While trying to solve a certain exercise in Hartshorne I realized that I need to use the following result:

Let $X,Y$ be two ringed topological spaces. Suppose we have a covering $\{U_i\}$ of $X$ and morphisms $f_i :U_i \to Y$ such that $f_i|_{U_i \cap U_j} = f_j|_{U_i \cap U_j}$ for every $i,j$. The bar just denotes ordinary restriction of morphisms to a subspace. Then there is a morphism $f : X \to Y$ such that $f|_{U_i} = f_i$.

Now the obvious choice for a morphism $f(x) = f_i(x)$ if $x \in U_i$ should work. Indeed for every $i$ we have maps $f_i^\sharp : \mathcal{O}_Y \to {f_i}_\ast(\mathcal{O}_X|_{U_i})$ and using this I want to build a morphism $f^\sharp : \mathcal{O}_Y \to f_\ast \mathcal{O}_X$. It suffices to define $f^\sharp$ open set by open set so choose $V \subseteq Y$ open. Choose $s \in \mathcal{O}_Y(V)$ and define $$s_i := f^\sharp_i(s) \in {f_i}_\ast (\mathcal{O}_X|_{U_i})(V).$$

My question is: Why should it be the case that $s_i|_{f_i^{-1}(V) \cap f_j^{-1}(V)} = s_j|_{f_i^{-1}(V) \cap f_j^{-1}(V)}$? I ask this because the $\{f_i^{-1}(V)\}$ cover $f^{-1}(V)$ and then I can invoke the gluing property of a sheaf to give me a section of $f_\ast \mathcal{O}_X(V)$. I am tempted to say from the diagram

$\hspace{1in}$enter image description here

that I can apply the functor $\mathcal{O}_Y(-)$ to the bottom right corner and $\mathcal{O}_X(-)$ to the other three corners and still obtain a commutative square, but is this legal?


You are defining maps $$ \mathcal{O}_Y(V) \stackrel{s_i^V}{\longrightarrow} \mathcal{O}_X(f^{-1}(V) \cap U_i) = \mathcal{O}_X(f_i^{-1}(U))$$ and then wanting to use the fact that $U_i$ covers $f^{-1}(V)$ to define the unique value of $s^V$ by virtue of $\mathcal{O}_X$ being a sheaf. So we have to restriction maps $$\mathcal{O}_X(f^{-1}(V)\cap U_i) \stackrel{\mbox{res}_{ij}}{\longrightarrow} \mathcal{O}_X(f^{-1}(V)\cap U_i \cap U_j) \\ \mathcal{O}_X(f^{-1}(V)\cap U_j) \stackrel{\mbox{res}_{ji}}{\longrightarrow} \mathcal{O}_X(f^{-1}(V)\cap U_i \cap U_j) $$ and we want these maps to agree for outputs of $s_i$ . But what is the sheaf morphism for $f_i |_{U_i \cap U_j}$? It restricts $f_i$ to $U_j$, so it's exactly the map $$\mathcal{O}_Y(V) \stackrel{s_i^V}{\longrightarrow} \mathcal{O}_X(f^{-1}(V)\cap U_i) \stackrel{\mbox{res}_{ij}}{\longrightarrow} \mathcal{O}_X(f^{-1}(V)\cap U_i \cap U_j). $$ The assumed agreement of the restictions of the $f_i$ then gives the desired agreement of the restrictions of the $e_i^V$.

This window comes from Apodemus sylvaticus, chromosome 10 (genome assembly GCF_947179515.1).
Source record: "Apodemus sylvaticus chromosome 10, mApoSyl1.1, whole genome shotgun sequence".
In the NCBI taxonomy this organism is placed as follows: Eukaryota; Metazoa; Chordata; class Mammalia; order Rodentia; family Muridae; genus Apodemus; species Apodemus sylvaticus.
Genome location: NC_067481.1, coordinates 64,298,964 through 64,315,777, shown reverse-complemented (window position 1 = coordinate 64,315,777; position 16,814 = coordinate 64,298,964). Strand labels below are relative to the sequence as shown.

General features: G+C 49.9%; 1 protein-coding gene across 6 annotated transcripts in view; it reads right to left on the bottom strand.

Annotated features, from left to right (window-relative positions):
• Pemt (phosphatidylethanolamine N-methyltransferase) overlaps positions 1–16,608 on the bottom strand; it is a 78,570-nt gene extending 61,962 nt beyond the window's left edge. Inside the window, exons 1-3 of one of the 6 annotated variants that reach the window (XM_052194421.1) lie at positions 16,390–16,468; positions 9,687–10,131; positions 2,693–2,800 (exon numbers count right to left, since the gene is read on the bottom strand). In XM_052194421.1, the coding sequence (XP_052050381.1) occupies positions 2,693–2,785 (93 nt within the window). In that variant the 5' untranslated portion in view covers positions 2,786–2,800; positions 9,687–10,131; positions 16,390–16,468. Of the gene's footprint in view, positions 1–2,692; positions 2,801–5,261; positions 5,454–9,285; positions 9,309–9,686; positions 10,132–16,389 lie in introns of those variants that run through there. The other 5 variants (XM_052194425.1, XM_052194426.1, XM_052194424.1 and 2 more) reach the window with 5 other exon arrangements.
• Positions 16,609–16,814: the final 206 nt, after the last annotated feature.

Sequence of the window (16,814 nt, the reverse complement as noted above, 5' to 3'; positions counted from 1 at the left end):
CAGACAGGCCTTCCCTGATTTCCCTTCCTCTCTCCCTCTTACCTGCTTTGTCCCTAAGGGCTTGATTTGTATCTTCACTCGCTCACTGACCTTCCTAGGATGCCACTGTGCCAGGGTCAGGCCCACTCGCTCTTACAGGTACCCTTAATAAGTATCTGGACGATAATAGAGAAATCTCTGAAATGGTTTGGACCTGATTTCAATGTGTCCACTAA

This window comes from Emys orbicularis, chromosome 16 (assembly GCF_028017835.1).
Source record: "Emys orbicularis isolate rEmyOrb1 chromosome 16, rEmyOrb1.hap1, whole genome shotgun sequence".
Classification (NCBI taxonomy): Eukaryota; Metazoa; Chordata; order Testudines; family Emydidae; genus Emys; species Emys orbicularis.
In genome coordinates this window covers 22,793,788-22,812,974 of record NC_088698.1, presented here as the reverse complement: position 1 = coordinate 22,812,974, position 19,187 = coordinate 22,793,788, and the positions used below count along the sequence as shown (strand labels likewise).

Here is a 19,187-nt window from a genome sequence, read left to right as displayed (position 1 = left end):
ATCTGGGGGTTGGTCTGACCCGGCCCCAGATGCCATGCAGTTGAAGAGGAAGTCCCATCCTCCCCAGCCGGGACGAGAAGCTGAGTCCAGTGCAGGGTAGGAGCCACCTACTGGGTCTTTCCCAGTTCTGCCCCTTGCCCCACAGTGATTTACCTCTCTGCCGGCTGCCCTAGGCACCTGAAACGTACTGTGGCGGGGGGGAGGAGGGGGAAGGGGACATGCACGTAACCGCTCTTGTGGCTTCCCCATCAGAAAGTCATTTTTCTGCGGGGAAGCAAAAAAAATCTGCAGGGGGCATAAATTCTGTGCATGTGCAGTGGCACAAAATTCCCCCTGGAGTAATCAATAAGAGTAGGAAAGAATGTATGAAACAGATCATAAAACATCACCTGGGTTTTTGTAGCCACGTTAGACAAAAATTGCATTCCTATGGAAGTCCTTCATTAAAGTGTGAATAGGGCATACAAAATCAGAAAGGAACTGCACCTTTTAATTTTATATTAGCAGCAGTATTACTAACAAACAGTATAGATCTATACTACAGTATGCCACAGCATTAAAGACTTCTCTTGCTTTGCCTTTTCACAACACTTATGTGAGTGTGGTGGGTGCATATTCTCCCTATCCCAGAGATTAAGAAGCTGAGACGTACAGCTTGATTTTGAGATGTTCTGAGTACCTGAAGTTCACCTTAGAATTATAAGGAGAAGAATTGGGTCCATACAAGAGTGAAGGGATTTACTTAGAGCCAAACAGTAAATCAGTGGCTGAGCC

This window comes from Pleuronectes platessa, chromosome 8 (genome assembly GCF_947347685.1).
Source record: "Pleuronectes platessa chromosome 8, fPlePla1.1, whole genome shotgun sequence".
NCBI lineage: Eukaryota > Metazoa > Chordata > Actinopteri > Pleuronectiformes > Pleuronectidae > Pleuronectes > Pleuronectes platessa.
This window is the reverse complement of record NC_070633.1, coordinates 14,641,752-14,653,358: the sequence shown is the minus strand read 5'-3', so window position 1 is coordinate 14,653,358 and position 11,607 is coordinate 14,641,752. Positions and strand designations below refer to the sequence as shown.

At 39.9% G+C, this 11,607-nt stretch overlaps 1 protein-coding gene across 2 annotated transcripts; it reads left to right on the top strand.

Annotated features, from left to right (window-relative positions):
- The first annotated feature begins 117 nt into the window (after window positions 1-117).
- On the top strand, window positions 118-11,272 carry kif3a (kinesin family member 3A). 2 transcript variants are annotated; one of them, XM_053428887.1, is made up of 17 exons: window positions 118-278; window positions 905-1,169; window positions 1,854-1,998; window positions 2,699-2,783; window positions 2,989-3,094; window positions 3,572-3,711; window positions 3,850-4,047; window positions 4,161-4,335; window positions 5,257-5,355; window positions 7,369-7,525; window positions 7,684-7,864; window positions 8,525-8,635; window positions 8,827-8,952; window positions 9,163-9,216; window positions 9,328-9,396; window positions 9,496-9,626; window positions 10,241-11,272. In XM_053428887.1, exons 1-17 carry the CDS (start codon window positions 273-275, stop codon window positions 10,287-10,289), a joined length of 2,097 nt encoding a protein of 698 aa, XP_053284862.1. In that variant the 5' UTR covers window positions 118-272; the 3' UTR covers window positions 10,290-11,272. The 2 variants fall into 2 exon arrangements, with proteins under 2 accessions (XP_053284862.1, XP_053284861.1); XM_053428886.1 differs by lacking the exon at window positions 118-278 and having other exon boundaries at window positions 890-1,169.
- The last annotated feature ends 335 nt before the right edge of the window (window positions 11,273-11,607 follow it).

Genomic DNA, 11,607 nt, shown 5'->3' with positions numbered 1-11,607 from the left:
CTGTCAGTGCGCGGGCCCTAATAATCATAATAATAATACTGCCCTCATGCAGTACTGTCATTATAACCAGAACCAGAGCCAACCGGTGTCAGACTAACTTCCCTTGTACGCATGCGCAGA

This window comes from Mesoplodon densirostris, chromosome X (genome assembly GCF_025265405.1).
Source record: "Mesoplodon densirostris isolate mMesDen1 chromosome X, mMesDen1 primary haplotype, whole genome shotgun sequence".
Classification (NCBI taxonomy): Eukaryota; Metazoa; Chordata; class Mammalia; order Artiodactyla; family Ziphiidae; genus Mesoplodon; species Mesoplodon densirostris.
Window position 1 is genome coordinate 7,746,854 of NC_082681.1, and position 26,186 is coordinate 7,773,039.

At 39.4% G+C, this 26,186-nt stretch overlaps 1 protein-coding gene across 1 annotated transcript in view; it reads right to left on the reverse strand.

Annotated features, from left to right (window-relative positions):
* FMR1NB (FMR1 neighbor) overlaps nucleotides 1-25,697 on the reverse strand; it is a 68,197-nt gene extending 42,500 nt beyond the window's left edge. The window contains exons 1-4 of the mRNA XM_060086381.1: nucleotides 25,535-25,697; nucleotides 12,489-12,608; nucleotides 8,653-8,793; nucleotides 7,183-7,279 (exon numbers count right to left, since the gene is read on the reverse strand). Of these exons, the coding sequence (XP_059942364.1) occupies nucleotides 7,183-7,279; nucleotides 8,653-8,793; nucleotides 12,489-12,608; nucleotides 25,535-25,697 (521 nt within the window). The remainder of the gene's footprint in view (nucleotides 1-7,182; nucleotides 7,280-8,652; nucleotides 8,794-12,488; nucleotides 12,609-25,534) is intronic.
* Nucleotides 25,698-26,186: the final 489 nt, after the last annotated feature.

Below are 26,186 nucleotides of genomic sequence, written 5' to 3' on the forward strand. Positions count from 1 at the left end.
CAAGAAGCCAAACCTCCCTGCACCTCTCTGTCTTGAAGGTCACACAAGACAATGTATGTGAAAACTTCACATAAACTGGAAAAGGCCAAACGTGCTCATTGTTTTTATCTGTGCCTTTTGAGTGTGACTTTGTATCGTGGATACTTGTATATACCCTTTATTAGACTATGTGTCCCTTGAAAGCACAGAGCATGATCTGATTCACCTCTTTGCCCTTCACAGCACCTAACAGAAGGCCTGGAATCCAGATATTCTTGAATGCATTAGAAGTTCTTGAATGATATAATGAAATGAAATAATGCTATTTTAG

First, I think your notation $f_i^\sharp : \mathcal{O}_Y \to {f_i}_\ast(\mathcal{O}_X)|_{U_i}$ is slightly confusing. (If I were being very careful, and I usually am when I work with sheaves, I would write $f_i^\sharp : \mathcal{O}_Y \to {f_i}_\ast(\mathcal{O}_{U_i}) = {f_i}_\ast(\mathcal{O}_X|_{U_i}).$) Anyway, we have $$s_i := f^\sharp_i(s) \in {f_i}_\ast (\mathcal{O}_{U_i})(V) = \Gamma(f_i^{-1}(V),\mathcal O_{U_i}) = \Gamma(f_i^{-1}(V),\mathcal O_{X}).$$ Thus, we consider $s_i$ as a section of $\mathcal O_X$ on $f_i^{-1}(V)\subseteq U_i.$

Set $s_{ij} = f_{ij}^\sharp(s),$ where $f_{ij} = f_i|_{U_{ij}} = f_i\circ\iota_{ij},$ with $\iota_{ij}$ the inclusion of $U_{ij}$ into $U_i.$ Since we assume that $f_{ij} = f_{ji},$ it suffices to show that $s_i|_{f_i^{-1}(V)\cap U_{ij}} = s_{ij}.$ I claim the relevant property we need is the following:

Let $f:X\to Y$ and $g:Y\to Z$ be morphisms of locally ringed spaces. Then $f^\sharp:\mathcal O_Y\to f_\ast \mathcal O_X$ induces a morphism $g_\ast f^\sharp:g_\ast\mathcal O_Y\to g_\ast (f_\ast\mathcal O_X) = (g\circ f)_\ast\mathcal O_X$ of sheaves on $Z$ satisfying $(g\circ f)^\sharp = g_\ast f^\sharp\circ g^\sharp.$

This is essentially what it means to compose two morphisms of locally ringed spaces. To see why this is true, simply consider what happens on an open neighbourhood $V\subseteq Z.$ We want to use this when $X = U_{ij},Y = U_i,Z = Y$ (somewhat confusingly), and $f = \iota_{ij},g = f_i.$

We get $s_{ij} = f_{ij}^\sharp(s) = (f_i\circ\iota_{ij})^\sharp(s) = (f_{i\ast}\iota_{ij}^\sharp\circ f_i^\sharp)(s) = f_{i\ast}\iota_{ij}^\sharp (s_i)$ which is just $s_i$ restricted to $U_{ij},$ with notational bookkeeping that reminds us we have to consider these as sheaves on $Z.$ (Note that the definition of a morphisms of sheaves applied to the inclusion $U_{ij}\subseteq U_i$ guarantees that $\iota_{ij}^\sharp(s_i)$ is the same as restricting $s_i$ to $f_i^{-1}(V)\cap U_{ij}$ as considering it as a section of $\mathcal O_{U_{ij}}$.)


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